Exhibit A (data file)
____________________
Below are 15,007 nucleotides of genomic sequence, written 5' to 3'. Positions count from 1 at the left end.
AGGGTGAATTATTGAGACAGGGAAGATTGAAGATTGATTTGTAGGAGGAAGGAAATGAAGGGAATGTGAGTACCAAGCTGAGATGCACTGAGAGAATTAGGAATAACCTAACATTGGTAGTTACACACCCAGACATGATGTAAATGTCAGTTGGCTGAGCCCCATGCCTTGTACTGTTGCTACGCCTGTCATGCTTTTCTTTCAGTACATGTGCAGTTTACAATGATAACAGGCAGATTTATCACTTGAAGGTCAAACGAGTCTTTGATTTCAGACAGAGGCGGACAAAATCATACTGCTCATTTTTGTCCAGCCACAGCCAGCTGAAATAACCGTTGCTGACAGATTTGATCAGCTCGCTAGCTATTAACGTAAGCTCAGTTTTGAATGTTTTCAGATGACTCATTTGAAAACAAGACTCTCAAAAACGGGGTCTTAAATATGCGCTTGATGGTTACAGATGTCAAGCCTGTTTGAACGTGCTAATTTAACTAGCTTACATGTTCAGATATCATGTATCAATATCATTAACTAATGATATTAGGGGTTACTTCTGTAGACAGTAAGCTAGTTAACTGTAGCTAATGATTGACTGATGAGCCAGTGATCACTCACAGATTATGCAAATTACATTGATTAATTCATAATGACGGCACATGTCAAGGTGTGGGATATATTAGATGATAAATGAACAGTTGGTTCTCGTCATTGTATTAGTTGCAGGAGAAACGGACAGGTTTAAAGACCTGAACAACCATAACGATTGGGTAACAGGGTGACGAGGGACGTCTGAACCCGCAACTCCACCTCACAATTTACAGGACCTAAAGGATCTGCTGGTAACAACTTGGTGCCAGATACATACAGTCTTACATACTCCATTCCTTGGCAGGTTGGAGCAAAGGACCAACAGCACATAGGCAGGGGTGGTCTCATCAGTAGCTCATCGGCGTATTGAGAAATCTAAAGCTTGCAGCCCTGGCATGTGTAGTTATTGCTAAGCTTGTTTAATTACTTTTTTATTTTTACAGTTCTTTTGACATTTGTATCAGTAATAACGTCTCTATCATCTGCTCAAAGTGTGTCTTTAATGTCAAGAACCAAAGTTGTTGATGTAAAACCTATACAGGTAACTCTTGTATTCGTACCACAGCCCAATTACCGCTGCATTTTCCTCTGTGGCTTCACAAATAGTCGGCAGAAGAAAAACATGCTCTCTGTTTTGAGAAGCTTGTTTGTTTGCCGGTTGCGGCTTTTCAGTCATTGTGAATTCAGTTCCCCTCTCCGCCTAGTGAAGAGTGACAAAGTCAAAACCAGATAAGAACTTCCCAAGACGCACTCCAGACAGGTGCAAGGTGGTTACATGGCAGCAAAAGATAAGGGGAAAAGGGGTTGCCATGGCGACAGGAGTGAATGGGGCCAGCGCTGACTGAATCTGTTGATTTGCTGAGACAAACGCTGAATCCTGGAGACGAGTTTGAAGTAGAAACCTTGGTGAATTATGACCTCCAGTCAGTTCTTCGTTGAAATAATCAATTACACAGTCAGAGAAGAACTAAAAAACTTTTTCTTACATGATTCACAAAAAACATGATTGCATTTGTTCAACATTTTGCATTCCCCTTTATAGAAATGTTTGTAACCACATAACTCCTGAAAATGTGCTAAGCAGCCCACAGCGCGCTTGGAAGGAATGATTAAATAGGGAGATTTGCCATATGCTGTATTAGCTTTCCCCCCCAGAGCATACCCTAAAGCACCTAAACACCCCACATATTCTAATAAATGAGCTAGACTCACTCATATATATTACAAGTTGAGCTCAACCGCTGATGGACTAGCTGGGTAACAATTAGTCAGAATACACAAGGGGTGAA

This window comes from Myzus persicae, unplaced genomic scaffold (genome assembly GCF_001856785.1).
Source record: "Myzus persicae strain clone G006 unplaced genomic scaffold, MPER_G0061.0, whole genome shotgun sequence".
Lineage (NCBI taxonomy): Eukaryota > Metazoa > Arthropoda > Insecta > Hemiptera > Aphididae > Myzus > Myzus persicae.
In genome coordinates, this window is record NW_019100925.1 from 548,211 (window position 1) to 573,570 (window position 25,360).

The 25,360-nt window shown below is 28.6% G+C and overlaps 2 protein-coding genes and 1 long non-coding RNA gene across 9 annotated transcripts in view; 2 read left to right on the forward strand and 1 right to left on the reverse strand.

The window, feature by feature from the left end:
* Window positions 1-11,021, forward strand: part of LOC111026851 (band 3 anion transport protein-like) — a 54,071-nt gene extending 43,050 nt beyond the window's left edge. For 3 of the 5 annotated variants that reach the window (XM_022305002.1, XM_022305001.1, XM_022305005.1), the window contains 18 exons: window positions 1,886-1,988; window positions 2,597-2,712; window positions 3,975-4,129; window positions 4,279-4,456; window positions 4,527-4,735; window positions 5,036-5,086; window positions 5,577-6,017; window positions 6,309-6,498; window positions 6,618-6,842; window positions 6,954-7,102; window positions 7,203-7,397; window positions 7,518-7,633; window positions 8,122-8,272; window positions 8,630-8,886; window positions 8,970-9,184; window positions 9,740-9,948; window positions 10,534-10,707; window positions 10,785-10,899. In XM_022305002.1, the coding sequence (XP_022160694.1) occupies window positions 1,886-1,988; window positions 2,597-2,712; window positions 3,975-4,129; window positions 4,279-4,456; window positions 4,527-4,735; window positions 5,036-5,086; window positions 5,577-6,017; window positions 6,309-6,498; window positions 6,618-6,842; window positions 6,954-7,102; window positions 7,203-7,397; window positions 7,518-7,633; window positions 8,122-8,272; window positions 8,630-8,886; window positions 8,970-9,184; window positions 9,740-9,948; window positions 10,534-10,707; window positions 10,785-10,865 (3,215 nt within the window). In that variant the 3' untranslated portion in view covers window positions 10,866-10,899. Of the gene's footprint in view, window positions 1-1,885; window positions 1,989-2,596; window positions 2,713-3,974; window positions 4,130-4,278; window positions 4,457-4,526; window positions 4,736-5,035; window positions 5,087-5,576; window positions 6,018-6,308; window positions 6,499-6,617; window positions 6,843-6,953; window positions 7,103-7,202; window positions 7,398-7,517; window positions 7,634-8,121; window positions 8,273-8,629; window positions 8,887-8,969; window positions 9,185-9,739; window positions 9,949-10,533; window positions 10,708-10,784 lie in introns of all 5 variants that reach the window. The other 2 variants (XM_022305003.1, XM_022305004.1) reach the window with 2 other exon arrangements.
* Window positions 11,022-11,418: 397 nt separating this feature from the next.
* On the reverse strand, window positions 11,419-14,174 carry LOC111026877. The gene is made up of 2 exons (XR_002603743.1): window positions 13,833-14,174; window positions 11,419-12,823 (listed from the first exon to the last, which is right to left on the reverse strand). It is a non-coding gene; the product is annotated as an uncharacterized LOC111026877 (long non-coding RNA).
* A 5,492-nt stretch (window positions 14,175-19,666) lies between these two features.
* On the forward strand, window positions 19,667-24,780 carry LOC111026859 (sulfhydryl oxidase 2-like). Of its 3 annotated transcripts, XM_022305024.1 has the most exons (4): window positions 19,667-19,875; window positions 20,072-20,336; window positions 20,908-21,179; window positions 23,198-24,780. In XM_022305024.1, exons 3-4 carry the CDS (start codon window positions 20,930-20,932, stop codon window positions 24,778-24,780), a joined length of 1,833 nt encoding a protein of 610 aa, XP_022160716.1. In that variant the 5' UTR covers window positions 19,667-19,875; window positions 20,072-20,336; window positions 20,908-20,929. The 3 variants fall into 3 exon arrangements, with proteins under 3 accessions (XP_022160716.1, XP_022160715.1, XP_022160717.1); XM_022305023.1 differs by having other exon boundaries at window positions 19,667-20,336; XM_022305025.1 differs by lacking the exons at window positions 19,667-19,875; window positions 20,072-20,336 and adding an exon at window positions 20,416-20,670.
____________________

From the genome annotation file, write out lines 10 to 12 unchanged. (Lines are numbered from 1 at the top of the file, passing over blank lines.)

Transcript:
* Window positions 11,022-11,418: 397 nt separating this feature from the next.
* On the reverse strand, window positions 11,419-14,174 carry LOC111026877. The gene is made up of 2 exons (XR_002603743.1): window positions 13,833-14,174; window positions 11,419-12,823 (listed from the first exon to the last, which is right to left on the reverse strand). It is a non-coding gene; the product is annotated as an uncharacterized LOC111026877 (long non-coding RNA).
* A 5,492-nt stretch (window positions 14,175-19,666) lies between these two features.